"Deaths of Despair and the Future of Capitalism" with Anne Case

Banatao Auditorium, Sutardja Dai Hall
March 01, 2019
12pm - 1:30pm

Flier for the Anne Case talk on "Deaths of Despair and the Future of Capitalism"EVENT DETAILS

What: Research to Impact Presentation titled “Deaths of Despair and the Future of Capitalism” with Anne Case of Princeton University, and UC Berkeley respondents Mahasin Mujahid and Ron Lee (Economic Disparities and Health Disparities cluster collaboration)
When: Friday, March 1, 12:00-1:30 pm-
Where: Banatao Auditorium, Sutardja Dai Hall
Speaker: Anne Case
Respondents: Mahasin Mujahid, Ron Lee
Moderator: Hilary Hoynes


Anne Case is the Alexander Stewart 1886 Professor of Economics and Public Affairs, Emeritus at Princeton University, where she is the Director of the Research Program in Development Studies. Dr. Case has written extensively on health over the life course. She has been awarded the Kenneth J. Arrow Prize in Health Economics from the International Health Economics Association, for her work on the links between economic status and health status in childhood, and the Cozzarelli Prize from the Proceedings of the National Academy of Sciences for her research on midlife morbidity and mortality. Dr. Case currently serves on the Advisory Council for the NIH-National Institute of Child Health and Human Development, the President's Committee on the National Medal of Science, and the Committee on National Statistics. She is a Research Associate of the NBER, a Fellow of the Econometric Society, and is an affiliate of the Southern Africa Labour and Development Research Unit at the University of Cape Town. PhD Princeton.

Dr. Mahasin Mujahid’s current research examines how features of neighborhood environments impact cardiovascular health and health disparities. Using data from several U.S. based cardiovascular cohorts, Dr. Mujahid seeks to improve the measurement of specific features of neighborhood physical and social environments and use state of the art statistical methods to estimate “causal” neighborhood health effects. In related research, Dr. Mujahid seeks to understand the multi-level and multi-factorial determinants of the clustering of cardiovascular risk factors (obesity, diabetes, hypertension) in racial/ethnic minorities and the consequences of this clustering on the long-term cardiovascular health of these groups.

Ronald Lee is a demographer and economist, with a MA in Demography from Berkeley and a Ph.D. in Economics from Harvard. Since 1979 he has been at the University of California at Berkeley, currently as a Professor of the Graduate School in Demography and Economics. He is the founding Director of the Center for the Economics and Demography of Aging at Berkeley, now Associate Director. Throughout his career, he has taught economic demography. His current research focuses on the macroeconomic consequences of changing population age distributions and on intergenerational transfers and population aging. He co-directs with Andrew Mason the National Transfer Accounts project, which includes collaborating research teams in more than 50 countries, and estimates intergenerational flows of resources through the public and private sectors (NTAccounts.org(link is externa). He continues to work on modeling and forecasting demographic variables including mortality and on evolutionary biodemography, in particular the role of intergenerational transfers in life history theory. From 2010-2015 he co-chaired a National Academy of Sciences Committee on the Long-run Macroeconomic Effects of the Aging U.S. Population. He is an elected member of the US National Academy of Sciences, American Association for the Advancement of Science, American Academy of Arts and Sciences, the American Philosophical Society, and a Corresponding Fellow of the British Academy; he is a former President of the Population Association of America and a Laureate of the international population association, the IUSSP.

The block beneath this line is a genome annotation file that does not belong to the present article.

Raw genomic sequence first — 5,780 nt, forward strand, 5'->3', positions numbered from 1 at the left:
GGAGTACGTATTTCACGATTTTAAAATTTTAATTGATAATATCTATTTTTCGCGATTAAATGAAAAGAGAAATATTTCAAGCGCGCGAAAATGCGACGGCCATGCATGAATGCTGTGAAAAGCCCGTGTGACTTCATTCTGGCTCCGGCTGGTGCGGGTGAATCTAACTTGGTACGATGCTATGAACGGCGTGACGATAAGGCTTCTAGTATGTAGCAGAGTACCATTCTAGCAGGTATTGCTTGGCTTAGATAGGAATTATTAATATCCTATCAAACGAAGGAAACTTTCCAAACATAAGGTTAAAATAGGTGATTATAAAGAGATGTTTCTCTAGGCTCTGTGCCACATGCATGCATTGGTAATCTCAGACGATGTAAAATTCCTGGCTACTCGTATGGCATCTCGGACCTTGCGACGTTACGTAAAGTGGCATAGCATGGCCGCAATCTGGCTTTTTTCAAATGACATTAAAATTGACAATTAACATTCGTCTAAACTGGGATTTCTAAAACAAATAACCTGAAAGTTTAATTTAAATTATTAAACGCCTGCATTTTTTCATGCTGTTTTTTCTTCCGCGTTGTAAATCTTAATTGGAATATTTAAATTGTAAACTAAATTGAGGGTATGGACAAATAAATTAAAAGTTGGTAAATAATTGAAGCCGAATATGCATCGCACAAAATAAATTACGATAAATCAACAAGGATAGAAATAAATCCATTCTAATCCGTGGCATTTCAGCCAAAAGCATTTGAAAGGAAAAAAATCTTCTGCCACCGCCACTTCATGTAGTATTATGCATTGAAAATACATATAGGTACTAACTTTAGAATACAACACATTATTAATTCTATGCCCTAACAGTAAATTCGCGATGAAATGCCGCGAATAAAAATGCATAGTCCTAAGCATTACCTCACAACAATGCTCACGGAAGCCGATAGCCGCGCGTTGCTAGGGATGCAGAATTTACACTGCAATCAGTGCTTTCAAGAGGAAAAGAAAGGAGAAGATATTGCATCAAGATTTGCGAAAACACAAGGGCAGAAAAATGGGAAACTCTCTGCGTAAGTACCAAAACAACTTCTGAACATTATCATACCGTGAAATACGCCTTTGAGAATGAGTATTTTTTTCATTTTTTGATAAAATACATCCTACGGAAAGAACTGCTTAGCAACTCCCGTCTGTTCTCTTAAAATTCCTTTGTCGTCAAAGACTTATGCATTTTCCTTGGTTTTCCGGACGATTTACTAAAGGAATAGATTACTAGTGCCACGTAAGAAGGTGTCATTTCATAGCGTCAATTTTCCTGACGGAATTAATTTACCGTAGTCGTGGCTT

Hilary Hoynes is a Professor of Public Policy and Economics and holds the Haas Distinguished Chair in Economic Disparities. She is the co-editor of the leading journal in economics, American Economic Review. Hoynes received her undergraduate degree from Colby College and her PhD from Stanford University. Hoynes is an economist and specializes in the study of poverty, inequality, and the impacts of government tax and transfer programs on low income families. Current projects include evaluating the impact of the Great Recession across demographic groups, examining the impact of Head Start on cognitive and non-cognitive outcomes, examining the impact of the Earned Income Tax Credit on infant health, and estimating impacts of U.S. food and nutrition programs on labor supply, health and human capital accumulation. In addition to her faculty appointment, Hoynes has research affiliations at the National Bureau of Economic Research, the UC Davis Center for Poverty Research and the Institute for Fiscal Studies. She sits on the Advisory Board of the Standord Institute for Economic Policy Research and previously has sat on the National Advisory Committee of the Robert Wood Johnson Foundation Scholars in Health Policy Research Program and the Advisory Committee for the National Science Foundation, Directorate for the Social, Behavioral, and Economic Sciences. Prior to joining the Goldman School she was a Professor of Economics at UC Davis.